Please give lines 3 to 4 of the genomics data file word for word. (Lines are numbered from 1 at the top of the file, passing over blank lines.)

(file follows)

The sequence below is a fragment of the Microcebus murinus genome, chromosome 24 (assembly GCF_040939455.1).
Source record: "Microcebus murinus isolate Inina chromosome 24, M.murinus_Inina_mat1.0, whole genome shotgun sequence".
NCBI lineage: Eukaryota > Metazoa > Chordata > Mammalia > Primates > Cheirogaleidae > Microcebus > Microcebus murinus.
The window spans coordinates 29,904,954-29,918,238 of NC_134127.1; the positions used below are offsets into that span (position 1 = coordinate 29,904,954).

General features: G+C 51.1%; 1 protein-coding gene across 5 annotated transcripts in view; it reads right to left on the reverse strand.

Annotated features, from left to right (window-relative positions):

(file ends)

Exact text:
NCBI lineage: Eukaryota > Metazoa > Chordata > Mammalia > Primates > Cheirogaleidae > Microcebus > Microcebus murinus.
The window spans coordinates 29,904,954-29,918,238 of NC_134127.1; the positions used below are offsets into that span (position 1 = coordinate 29,904,954).